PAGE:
It’s almost July. Where did May go? Where did the past three years go?
On April 30, I turned in my papers to say that I will not renew my teaching contract another year. The document sat on my desk for two weeks before I had to make the difficult decision.
It would be easy to stay. I love my students and co-teachers. I love designing creative lessons and pouring energy into the classroom. I don’t take work home. I have free time to pursue hobbies and side projects. I travel abroad every few months and on weekends. I’m close to my birth family. I can study Korean. Life is stress-free.
It would be easy to stay.
But I don’t want to take the easy way. I need a new challenge and to build new skills and pursue more work with meaning.
It was perfect while it lasted, but I’m ready for change.
Adam and I are leaving Korea on August 31 to pursue the next adventure.
We have our flight booked to Kochi, India and will be in southern India for a month. There are so many places I want to visit in India, but one month is not enough. I would not recommend someone to go to both California and New York in one month in America, so why would I go to the Lei, Rishikesh, Agra, Rajasthan, and Kerala all in one month? So, we decided to just stay in the south for our first trip to India. I have a feeling we’ll go back again anyway.
From there, we’ll traverse around Southeast Asia for a handful of months seeking volunteer opportunities such as farming and building. Adam and I both have deep desires to help and connect with people, but also understand that short-term volunteers can be more harmful than helpful, so we will be careful in making those decisions.
To prevent burnout, we will travel slowly, soaking up a few destinations for longer periods of time; we don’t want to see the world from a train window. From living abroad, I’ve learned that no amount of time is enough to fully understand a new culture. Those two-week trips were not enough, not enough at all, in one country. But you could only do so much in trying to understand by interacting with – and living like – locals. The most meaningful experiences I’ve had were through CouchSurfing and just wandering around until stumbling upon something interesting. But it is important to keep in mind that we will usually be treated like tourists because well, we are tourists. We have the luxury to travel in that particular destination, so paying an extra dollar or two to the friendly woman at the market will go further for her than me.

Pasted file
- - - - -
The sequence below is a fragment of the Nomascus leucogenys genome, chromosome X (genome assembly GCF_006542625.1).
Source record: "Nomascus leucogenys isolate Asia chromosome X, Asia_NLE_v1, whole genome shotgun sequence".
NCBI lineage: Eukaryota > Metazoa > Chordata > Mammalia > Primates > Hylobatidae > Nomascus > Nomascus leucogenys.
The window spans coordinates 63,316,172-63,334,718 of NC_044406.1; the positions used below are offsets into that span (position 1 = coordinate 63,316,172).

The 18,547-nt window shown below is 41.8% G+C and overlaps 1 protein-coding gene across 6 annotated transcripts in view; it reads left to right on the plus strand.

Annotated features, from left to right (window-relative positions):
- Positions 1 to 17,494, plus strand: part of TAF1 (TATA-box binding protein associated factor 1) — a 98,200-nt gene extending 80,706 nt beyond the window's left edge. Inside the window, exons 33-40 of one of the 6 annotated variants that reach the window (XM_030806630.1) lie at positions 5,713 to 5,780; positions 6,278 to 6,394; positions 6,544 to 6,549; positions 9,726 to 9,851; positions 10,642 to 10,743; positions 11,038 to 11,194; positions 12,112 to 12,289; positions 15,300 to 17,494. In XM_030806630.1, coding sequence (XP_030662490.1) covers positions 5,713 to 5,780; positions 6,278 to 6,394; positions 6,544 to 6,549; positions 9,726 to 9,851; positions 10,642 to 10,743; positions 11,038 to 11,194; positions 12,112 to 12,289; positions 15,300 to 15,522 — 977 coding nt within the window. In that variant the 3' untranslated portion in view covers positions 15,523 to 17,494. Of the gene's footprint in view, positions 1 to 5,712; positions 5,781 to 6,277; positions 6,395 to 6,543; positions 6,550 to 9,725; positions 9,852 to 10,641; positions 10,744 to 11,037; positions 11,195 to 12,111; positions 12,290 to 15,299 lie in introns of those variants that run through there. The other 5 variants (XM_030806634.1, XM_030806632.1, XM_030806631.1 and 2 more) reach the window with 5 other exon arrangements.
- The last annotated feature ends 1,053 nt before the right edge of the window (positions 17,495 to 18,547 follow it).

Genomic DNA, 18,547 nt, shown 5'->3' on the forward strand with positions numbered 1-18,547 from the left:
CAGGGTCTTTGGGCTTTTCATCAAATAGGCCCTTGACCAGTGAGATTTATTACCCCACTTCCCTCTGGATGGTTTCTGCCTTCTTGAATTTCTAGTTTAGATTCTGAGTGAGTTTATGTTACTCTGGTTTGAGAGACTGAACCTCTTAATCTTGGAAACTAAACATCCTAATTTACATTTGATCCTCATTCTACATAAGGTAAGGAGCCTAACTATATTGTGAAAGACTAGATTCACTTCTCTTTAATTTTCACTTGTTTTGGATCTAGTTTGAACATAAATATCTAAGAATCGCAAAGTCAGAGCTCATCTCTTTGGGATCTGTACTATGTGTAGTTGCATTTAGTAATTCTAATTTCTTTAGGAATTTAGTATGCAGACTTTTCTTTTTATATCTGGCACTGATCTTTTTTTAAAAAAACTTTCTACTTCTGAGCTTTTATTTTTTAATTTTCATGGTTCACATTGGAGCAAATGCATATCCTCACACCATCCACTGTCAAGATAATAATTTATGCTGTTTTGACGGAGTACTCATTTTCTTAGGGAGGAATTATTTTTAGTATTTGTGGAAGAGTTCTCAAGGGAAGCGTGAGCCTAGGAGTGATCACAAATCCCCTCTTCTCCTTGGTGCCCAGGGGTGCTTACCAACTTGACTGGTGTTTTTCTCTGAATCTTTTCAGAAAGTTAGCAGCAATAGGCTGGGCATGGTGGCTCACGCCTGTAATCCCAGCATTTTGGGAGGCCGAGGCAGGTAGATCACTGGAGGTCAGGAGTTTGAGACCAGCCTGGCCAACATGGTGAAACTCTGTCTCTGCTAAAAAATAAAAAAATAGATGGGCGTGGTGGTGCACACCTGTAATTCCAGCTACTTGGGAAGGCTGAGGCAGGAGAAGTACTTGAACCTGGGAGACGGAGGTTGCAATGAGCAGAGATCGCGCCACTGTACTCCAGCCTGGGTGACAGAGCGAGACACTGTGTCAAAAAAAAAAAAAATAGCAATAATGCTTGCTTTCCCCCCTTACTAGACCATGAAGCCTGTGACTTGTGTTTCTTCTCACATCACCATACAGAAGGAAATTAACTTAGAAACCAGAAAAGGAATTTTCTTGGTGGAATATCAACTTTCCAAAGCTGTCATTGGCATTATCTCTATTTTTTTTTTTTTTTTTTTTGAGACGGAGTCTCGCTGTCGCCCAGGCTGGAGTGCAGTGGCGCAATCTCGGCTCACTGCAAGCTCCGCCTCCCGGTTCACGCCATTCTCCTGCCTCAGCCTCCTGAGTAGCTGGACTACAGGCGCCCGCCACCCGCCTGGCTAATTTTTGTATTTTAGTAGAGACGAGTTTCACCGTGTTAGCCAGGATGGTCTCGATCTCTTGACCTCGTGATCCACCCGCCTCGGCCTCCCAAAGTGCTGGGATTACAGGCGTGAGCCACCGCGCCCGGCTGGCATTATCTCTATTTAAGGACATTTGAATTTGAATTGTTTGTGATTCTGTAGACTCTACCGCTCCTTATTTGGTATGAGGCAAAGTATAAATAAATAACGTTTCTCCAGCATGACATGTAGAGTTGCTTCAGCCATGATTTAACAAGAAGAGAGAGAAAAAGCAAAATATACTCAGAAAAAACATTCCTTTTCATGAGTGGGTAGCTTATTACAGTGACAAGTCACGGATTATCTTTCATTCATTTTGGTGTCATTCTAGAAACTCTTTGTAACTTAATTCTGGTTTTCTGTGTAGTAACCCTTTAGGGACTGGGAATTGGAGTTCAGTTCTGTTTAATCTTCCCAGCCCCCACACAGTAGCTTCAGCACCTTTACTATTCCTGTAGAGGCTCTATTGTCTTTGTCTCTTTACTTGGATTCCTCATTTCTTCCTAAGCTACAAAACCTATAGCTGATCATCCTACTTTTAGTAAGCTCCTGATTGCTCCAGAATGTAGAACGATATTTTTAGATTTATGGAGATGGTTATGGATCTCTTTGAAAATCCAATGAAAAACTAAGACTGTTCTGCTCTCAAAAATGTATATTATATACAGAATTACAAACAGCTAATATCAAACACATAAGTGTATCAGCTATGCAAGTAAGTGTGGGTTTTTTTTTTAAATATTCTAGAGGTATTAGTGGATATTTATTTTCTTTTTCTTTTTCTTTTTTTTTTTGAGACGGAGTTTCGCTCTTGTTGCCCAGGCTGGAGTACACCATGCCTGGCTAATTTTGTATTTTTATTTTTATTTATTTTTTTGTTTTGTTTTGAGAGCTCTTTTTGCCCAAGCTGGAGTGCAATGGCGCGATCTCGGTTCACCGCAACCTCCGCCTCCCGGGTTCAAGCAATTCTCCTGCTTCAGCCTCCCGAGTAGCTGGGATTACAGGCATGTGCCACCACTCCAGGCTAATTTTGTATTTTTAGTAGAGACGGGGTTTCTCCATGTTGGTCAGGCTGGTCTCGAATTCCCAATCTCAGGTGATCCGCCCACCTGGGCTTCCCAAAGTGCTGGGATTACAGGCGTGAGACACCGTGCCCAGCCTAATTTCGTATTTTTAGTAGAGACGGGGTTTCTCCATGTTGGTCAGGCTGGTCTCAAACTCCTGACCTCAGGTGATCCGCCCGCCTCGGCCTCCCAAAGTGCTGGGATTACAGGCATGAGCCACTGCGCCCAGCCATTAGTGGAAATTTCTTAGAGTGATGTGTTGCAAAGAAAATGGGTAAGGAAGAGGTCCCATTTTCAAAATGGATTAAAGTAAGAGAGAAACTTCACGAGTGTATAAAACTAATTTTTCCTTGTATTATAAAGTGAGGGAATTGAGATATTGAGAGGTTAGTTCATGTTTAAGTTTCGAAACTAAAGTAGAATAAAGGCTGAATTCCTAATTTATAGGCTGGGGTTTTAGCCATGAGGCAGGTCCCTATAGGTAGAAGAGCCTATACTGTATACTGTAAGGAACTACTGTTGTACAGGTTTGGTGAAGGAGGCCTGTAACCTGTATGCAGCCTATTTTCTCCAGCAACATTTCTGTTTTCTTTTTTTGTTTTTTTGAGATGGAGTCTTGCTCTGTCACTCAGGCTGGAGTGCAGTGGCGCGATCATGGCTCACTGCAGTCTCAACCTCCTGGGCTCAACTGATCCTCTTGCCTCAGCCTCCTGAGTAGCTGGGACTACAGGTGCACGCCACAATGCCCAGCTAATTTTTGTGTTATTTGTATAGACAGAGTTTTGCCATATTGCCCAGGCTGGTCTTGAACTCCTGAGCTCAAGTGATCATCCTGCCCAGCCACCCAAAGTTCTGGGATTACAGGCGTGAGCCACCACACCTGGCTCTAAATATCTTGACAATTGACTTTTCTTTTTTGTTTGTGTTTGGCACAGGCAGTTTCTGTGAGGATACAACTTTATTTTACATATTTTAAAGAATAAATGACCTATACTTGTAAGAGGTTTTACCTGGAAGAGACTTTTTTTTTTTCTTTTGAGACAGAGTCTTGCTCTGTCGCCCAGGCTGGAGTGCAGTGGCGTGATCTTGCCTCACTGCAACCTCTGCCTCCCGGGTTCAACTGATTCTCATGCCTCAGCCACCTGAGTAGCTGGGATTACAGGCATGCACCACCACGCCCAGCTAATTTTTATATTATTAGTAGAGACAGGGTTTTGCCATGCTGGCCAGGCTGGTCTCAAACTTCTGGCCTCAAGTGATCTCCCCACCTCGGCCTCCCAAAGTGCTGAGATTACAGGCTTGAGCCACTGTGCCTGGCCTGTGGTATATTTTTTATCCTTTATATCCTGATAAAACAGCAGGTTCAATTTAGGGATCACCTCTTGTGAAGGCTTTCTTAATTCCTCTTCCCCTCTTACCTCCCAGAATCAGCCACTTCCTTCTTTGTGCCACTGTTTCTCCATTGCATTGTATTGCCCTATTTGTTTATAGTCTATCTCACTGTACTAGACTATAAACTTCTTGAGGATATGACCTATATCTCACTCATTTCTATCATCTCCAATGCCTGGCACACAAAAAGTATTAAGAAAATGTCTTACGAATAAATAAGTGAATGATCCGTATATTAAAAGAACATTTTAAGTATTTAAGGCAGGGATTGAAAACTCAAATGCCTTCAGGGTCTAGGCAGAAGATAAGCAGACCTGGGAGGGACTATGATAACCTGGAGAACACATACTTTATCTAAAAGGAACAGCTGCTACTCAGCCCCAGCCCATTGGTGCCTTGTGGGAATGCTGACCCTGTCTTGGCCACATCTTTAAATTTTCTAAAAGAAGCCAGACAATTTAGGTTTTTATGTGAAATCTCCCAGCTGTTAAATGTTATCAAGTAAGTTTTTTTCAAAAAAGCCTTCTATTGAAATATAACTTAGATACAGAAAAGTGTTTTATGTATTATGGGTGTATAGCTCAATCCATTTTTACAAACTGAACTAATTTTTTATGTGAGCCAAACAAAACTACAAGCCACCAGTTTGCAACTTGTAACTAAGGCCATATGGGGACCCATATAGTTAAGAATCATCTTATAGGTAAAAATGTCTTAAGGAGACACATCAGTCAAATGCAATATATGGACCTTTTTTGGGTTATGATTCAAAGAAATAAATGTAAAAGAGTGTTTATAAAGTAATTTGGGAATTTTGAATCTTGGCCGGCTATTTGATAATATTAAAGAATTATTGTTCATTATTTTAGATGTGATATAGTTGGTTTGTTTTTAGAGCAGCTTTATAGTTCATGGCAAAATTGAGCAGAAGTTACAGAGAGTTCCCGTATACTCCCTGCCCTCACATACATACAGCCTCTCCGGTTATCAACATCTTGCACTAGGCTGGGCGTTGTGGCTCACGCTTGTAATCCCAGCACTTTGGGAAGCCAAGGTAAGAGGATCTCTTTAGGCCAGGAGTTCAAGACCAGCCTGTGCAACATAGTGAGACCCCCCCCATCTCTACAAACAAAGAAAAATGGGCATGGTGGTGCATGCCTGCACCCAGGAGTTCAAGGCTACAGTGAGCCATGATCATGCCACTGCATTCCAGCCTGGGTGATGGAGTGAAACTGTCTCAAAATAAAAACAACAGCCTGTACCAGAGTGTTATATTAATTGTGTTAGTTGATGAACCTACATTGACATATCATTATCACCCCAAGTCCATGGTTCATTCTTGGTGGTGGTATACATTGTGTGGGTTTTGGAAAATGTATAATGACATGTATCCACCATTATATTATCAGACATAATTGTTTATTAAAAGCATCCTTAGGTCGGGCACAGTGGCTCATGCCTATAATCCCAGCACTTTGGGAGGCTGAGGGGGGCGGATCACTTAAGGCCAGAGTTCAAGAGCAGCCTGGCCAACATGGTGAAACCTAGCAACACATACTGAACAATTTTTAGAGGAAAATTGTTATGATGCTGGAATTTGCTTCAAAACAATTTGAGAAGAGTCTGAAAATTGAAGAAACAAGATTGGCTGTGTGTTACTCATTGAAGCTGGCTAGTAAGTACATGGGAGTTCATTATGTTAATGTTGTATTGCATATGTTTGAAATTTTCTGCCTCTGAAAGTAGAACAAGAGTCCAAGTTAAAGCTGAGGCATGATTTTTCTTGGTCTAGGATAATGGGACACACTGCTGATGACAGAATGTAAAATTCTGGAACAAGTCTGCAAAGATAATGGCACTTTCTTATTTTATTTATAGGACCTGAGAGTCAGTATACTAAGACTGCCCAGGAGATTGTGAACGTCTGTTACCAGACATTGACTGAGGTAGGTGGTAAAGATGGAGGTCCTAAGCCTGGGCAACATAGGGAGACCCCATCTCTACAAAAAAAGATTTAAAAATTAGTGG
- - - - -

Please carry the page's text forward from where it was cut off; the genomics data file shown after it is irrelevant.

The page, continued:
After that, we will fly into Australia, our first English-speaking country in three years, with a work and holiday visa in hand. I almost forgot how to interact and converse in English, so this will actually be a challenge for me.
We don’t know what’s after that, but there are a few ideas brewing in our brains. The old me would be anxious, but I learned to relax. My mind has always been set in the future, but in trying to be more present, I cannot make a decision for a year from now because I will have changed again and new opportunities will come about.
Time is a peculiar concept. The only time existing right now is now. Oh wait, now it is. Darn it, I mean NOW. Really, the time is now.
Don’t let those seconds slip away.